2 armadillos today!  A big one ran into a brush/leaf pile as I drew a bead on him.  Stood quiet for a while, then blew his head off when he poked it out.  (Only 8 paces or so). On the back ridge, disemboweled another with a stern shot from 30 paces.  Saw a 3rd one, rooting next to my truck (!) as I walked back.  I kept trying to quarter round to get a shot, but he finally took off.  Tried a running shot, dug dirt out from under him, must have cut some belly hair off the critter.  Got into the brush.

Its a target rich environment out there!
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« Reply #47 on: January 26, 2018, 06:36:24 pm »

While driving my route, I saw a girl out in her hard taking pictures of a big armadillo. Then she was throwing rocks at it, but from pretty far away. I guess nobody told her you can usually walk up within 20-30 feet of one pretty easily. Being on the job, I was unarmed Angry but I'm pretty sure I could get close enough to one to take it with my .380.
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« Reply #48 on: January 26, 2018, 06:53:03 pm »

2 armadillos today!  A big one ran into a brush/leaf pile as I drew a bead on him.  Stood quiet for a while, then blew his head off when he poked it out.  (Only 8 paces or so). On the back ridge, disemboweled another with a stern shot from 30 paces.  Saw a 3rd one, rooting next to my truck (!) as I walked back.  I kept trying to quarter round to get a shot, but he finally took off.  Tried a running shot, dug dirt out from under him, must have cut some belly hair off the critter.  Got into the brush.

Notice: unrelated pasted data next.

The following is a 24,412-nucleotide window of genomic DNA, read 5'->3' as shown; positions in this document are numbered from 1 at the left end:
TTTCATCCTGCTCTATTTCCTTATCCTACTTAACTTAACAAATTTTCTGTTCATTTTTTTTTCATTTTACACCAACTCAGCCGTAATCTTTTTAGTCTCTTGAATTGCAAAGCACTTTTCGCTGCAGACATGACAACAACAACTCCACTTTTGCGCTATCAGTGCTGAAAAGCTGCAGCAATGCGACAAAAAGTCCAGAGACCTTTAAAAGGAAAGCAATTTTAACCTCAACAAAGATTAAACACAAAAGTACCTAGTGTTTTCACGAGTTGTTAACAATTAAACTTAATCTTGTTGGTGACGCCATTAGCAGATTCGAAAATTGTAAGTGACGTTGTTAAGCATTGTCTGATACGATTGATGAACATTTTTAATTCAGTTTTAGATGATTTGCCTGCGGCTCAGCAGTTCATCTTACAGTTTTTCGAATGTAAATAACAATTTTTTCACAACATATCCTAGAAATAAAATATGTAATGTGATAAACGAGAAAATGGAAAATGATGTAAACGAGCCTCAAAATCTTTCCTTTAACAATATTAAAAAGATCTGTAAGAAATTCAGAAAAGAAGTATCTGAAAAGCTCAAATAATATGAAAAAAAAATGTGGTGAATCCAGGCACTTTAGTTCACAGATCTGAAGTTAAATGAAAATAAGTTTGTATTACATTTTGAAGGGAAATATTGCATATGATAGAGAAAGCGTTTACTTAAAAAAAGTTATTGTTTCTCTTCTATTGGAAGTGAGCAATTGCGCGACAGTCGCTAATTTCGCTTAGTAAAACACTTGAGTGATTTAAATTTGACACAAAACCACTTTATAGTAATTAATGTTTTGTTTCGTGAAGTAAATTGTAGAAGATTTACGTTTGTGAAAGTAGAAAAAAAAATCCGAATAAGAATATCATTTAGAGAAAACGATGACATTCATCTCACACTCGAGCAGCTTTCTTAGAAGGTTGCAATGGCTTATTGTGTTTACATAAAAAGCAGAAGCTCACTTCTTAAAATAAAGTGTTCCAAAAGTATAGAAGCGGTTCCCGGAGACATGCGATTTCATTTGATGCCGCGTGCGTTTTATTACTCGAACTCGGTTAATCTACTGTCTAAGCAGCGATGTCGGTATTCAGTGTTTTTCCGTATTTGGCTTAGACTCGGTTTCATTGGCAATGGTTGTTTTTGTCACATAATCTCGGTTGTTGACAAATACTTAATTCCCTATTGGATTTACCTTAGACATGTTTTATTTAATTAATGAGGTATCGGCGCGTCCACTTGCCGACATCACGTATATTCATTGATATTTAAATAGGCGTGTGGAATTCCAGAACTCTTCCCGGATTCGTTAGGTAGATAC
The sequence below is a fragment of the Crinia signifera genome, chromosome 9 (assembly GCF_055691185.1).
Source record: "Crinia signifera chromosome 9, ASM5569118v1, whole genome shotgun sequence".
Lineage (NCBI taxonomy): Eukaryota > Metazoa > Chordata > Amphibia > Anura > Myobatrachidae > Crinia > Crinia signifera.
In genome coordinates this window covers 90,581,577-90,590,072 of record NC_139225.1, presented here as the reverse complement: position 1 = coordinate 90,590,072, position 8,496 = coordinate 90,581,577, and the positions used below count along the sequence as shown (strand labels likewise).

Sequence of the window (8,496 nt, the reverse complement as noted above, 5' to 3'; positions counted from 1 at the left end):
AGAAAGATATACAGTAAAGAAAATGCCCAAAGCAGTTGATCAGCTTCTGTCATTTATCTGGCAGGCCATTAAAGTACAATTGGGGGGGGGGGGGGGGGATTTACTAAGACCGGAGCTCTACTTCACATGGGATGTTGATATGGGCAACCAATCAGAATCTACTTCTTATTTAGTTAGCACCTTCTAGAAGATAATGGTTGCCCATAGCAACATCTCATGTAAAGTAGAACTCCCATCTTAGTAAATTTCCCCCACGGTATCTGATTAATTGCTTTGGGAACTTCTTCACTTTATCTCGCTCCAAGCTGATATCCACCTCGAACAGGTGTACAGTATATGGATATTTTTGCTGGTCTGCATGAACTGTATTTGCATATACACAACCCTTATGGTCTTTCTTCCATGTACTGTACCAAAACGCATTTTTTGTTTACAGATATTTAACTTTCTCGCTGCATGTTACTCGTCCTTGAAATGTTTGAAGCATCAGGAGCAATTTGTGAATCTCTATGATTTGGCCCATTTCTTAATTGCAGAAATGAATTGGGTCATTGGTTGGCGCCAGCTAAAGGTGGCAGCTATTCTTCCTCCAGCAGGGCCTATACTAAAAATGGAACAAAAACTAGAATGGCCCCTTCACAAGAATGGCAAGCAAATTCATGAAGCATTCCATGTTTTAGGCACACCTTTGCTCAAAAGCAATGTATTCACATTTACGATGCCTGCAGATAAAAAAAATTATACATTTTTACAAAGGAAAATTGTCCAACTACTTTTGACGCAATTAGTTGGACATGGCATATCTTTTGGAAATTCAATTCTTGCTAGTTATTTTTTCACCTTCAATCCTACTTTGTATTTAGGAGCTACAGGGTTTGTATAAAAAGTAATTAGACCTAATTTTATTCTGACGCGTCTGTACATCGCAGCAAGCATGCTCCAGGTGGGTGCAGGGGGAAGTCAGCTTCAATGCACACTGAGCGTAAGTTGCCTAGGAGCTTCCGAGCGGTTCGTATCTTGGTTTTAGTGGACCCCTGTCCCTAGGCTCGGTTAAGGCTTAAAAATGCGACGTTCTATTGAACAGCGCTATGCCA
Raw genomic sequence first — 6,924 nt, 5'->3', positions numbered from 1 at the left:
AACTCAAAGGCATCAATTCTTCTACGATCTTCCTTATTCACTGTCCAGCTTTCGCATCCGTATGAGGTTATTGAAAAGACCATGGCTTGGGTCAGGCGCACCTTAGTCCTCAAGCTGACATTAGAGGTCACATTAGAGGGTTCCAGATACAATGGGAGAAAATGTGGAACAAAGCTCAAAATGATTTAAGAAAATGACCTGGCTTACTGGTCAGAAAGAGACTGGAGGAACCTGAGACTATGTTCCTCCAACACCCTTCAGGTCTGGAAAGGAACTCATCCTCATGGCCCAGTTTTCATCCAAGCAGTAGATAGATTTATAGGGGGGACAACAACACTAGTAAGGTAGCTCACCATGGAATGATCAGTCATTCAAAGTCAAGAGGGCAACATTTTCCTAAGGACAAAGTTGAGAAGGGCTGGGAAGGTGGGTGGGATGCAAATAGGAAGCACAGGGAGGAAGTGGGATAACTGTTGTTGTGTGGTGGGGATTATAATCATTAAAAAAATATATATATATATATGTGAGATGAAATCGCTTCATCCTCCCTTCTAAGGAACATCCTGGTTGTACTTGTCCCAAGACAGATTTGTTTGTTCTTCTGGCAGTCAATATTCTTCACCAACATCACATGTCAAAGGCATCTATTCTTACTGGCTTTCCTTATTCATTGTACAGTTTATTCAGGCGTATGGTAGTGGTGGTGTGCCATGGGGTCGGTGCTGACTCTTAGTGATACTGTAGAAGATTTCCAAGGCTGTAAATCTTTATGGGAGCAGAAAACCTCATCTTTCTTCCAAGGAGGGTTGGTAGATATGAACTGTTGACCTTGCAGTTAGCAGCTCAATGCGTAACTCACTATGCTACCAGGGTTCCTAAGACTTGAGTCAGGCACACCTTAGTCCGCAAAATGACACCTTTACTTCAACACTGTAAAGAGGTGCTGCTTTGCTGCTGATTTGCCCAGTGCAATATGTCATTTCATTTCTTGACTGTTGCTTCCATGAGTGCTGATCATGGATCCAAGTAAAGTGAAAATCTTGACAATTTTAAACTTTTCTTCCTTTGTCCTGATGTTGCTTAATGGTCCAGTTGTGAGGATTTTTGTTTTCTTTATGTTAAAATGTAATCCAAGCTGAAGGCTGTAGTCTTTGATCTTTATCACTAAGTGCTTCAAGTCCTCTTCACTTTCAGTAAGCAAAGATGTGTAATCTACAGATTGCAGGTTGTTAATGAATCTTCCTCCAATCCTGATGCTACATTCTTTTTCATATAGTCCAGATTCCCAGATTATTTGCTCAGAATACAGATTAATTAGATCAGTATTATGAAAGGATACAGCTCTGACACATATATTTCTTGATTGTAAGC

Its a target rich environment out there!
Did you use the .50-70?  Good thing if you did.  You never know when they might charge!
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« Reply #49 on: January 26, 2018, 08:00:41 pm »

With my wife on a walk one fine fall day, I took four Ruffed Grouse with my 50-70 Shiloh Military rifle using smokeless loads.

Three were head shots on treed birds, the fourth was a body shot. There was a .50 entry hole and a .50 exit flap hole.

Quite a step from the six point Mule deer and two large black bears, but that was all the game that showed up.

The 50-70 will do it all!
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I don't do these things to others and I require the same from them."  John Wayne
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Cas City Forum Hall & CAS-L  |  Special Interests - Groups & Societies  |  The Barracks (Moderators: Delmonico, Pitspitr)  |  Topic: Chiappa Sharps M1863/1868 50-70 carbine (now with pictures) « previous next »